Garry Kasparov: Hey, Bernie, Don’t Lecture Me About Socialism. I Lived Through It.
2016 seems like a strange time to be arguing the merits of socialism in an American presidential campaign. But it’s also strange for the prospective leaders of the free world to be talking about the KKK and their appendages, so clearly this year is not like any other. While the latter topics are, thankfully, beyond my purview, I have a great deal of interest in socialism.
Last week I expressed some of these thoughts on Facebook after hearing a clip of “democratic socialist” candidate Senator Bernie Sanders on Super Tuesday. This was already a rarity, considering how little time the networks have left after their blanket coverage of Donald Trump’s latest outrages. My post on the nature of socialism was 113 words long, a quick response to critics of a cartoon I had posted of Bernie Sanders wearing a baseball cap reading “Make America Greece Again.”
My goal was to remind people that Americans talking about socialism in the 21st century was a luxury paid for by the successes of capitalism in the 20th. And that while inequality is a huge problem, the best way to increase everyone’s share of pie is to make the pie bigger, not to dismantle the bakery. Much to my surprise, my little rant went viral, as the saying goes. Instead of the usual few hundred Facebook shares, this paragraph quickly reached tens of thousands. By the next morning it had reached several million people, more than any of the day’s political posts by the leading candidates. A week later and it has over 3,000 comments, 57,000 shares, and a 9.3 million reach that is in the category usually reserved for photos of pop stars and kitten videos.
My conclusion that “the idea that the solution [to inequality] is more government, more regulation, more debt, and less risk is dangerously absurd” apparently had great resonance, and I think I know why. There is a growing consensus that America has deep troubles, and no one can agree on solutions. Everyone agrees that Washington should change, and some want the government to do much more while others want it to do much less. Many of the traditional economic numbers say that America is doing fine, and yet polls say that Americans—especially Sanders supporters—are angry about the present and fearful about the future.
I often talk about the need to restore a vision of America as a positive force in the world, a force for liberty and peace. The essential complement to this is having big positive dreams at home as well, of restoring America’s belief in ambition and risk, of innovation and exploration, of free markets and free people. America transformed the 20th century in its image with its unparalleled success. American technology created the modern world while American culture infused it and American values inspired it.
In recent decades that storyline has flipped. The tireless work ethic and spirit of risk-taking and sacrifice have slowly eroded. This complacency was accelerated by the end of the Cold War and it has proved very difficult to overcome in the absence of an existential enemy to compete with. The booming innovation engine of job creation has fallen behind the accelerating pace of technology that replaces workers. The result has been slower growth, stagnant wages, and the steady shift of wealth from labor to capital. In such situations many people turn to the government for help and the siren song of socialism grows louder.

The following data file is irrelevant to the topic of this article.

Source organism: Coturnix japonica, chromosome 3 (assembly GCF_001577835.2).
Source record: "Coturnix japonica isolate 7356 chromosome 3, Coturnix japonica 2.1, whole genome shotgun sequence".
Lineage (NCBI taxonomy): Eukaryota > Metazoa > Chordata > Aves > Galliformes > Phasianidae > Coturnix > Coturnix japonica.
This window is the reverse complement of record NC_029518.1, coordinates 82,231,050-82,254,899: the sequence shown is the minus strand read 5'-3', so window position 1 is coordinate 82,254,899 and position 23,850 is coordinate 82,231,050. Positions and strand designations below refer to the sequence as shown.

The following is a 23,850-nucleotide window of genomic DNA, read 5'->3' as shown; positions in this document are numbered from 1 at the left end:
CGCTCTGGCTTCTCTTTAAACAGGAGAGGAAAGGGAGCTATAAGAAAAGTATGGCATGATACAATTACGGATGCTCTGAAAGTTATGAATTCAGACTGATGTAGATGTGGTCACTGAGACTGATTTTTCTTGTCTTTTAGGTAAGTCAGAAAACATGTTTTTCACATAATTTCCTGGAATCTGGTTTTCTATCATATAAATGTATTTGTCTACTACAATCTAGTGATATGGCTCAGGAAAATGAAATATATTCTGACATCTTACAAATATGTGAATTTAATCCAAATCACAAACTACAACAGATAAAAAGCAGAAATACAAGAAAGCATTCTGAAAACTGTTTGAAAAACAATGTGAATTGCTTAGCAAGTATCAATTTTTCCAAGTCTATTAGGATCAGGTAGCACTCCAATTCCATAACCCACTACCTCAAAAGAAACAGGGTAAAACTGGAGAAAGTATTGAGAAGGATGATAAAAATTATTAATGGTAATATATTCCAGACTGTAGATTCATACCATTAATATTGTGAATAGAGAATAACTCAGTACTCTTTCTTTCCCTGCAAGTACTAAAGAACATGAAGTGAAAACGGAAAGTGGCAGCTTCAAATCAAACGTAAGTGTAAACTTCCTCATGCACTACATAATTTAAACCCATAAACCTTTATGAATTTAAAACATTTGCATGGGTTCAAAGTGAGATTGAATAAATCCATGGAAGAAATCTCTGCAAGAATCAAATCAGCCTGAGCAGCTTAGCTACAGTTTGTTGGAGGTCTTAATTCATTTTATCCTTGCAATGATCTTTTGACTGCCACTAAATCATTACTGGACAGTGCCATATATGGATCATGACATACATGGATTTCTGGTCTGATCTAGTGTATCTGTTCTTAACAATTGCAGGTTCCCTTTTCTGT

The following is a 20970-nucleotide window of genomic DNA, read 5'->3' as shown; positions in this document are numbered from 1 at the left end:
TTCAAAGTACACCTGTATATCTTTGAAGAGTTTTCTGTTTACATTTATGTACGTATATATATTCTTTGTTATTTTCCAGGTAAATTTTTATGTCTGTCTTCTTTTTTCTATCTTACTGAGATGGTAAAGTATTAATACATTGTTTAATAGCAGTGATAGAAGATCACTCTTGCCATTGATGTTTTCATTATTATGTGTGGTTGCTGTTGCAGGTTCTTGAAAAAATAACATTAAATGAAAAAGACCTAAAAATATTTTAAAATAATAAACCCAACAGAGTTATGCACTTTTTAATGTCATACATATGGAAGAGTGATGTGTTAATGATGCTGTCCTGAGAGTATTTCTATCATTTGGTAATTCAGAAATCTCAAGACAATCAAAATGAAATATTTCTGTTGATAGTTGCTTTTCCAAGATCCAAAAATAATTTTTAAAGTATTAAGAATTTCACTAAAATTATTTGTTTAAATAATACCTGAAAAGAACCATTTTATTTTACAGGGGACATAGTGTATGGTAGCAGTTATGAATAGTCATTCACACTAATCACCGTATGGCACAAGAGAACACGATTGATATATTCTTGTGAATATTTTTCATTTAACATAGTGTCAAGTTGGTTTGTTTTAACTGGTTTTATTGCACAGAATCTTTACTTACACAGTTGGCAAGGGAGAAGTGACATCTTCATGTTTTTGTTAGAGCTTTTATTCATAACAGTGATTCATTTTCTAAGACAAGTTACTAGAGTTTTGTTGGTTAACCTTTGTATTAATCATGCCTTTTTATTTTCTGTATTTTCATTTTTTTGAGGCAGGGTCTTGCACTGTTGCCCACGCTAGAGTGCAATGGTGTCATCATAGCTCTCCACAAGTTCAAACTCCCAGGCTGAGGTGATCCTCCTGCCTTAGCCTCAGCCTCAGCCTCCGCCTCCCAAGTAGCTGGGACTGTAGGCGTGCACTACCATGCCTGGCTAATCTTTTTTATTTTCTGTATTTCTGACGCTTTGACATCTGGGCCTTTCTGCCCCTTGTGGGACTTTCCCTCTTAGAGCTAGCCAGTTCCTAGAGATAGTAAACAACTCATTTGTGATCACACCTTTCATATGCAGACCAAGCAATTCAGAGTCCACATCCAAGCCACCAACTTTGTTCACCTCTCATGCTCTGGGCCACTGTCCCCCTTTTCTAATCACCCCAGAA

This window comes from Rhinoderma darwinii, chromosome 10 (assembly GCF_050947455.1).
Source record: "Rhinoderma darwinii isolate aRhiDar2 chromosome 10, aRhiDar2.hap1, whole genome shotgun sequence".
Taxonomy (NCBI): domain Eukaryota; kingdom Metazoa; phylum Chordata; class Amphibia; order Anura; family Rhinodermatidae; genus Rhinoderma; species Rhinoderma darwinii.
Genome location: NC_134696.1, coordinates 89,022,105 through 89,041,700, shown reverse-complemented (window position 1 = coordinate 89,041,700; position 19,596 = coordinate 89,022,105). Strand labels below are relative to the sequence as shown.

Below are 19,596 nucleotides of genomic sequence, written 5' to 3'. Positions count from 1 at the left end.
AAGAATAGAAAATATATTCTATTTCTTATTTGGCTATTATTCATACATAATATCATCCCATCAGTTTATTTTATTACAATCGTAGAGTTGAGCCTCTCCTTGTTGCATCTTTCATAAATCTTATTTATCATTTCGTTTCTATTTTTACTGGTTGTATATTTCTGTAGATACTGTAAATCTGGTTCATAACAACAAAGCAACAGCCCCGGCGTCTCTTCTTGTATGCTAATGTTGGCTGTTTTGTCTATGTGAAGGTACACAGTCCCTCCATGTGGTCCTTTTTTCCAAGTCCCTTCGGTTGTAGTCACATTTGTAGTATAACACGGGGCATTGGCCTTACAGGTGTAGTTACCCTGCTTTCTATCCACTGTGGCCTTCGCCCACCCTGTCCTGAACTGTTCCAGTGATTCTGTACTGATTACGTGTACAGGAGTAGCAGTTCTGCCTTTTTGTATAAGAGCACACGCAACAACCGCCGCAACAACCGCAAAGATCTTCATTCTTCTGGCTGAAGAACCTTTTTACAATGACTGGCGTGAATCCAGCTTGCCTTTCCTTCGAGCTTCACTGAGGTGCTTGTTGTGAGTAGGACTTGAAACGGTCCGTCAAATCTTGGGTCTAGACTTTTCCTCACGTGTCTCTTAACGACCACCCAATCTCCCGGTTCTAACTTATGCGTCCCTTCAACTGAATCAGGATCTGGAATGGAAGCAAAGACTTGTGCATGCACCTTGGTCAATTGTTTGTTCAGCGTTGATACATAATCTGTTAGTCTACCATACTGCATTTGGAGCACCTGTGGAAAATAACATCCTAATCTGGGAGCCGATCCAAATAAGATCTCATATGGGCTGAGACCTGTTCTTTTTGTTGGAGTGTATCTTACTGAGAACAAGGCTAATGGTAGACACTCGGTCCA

I respect and even like Bernie Sanders. He’s a charismatic speaker and a passionate believer in his cause. He believes deeply in what he is saying, which is more than what can be said about nearly every other 2016 candidate, or about politicians in general. I say this while disagreeing vehemently with nearly everything he says about policy. The “revolution” rhetoric of Senator Sanders has struck a chord with many Americans, especially the young voters who are realizing that their own lives are unlikely to match the opportunities and wealth of their parents and grandparents. They are being left behind in a rapidly changing world. It is a helpless, hopeless feeling.
The problem is with the proposed solutions. A society that relies too heavily on redistributing wealth eventually runs out of wealth to redistribute. The historical record is clear. It’s capitalism that brought billions of people out of poverty in the 20th century. It’s socialism that enslaved them and impoverished them. Of course Senator Sanders does not want to turn America into a totalitarian state like the one I grew up in. But it’s a valuable example of the inevitable failure of a state-run economy and distribution system. (Check in on Venezuela for a more recent example.) Once you give power to the government it is nearly impossible to get it back, and it will be used in ways you cannot expect.
The USSR collapsed because it couldn’t compete over time, despite its massive resources and devout ideology. The Soviets put a man in space before America but couldn’t keep up the pace against an innovating, free-market competitor. My Facebook post went around the world on technology created in America. The networks, the satellites, the software, nearly every ingredient in every mobile device and desktop computer, was invented in the USA. It is not a coincidence that the most capitalist country in the world created all these things. Innovation requires freedom of thought, freedom of capital, and people who believe in changing the world.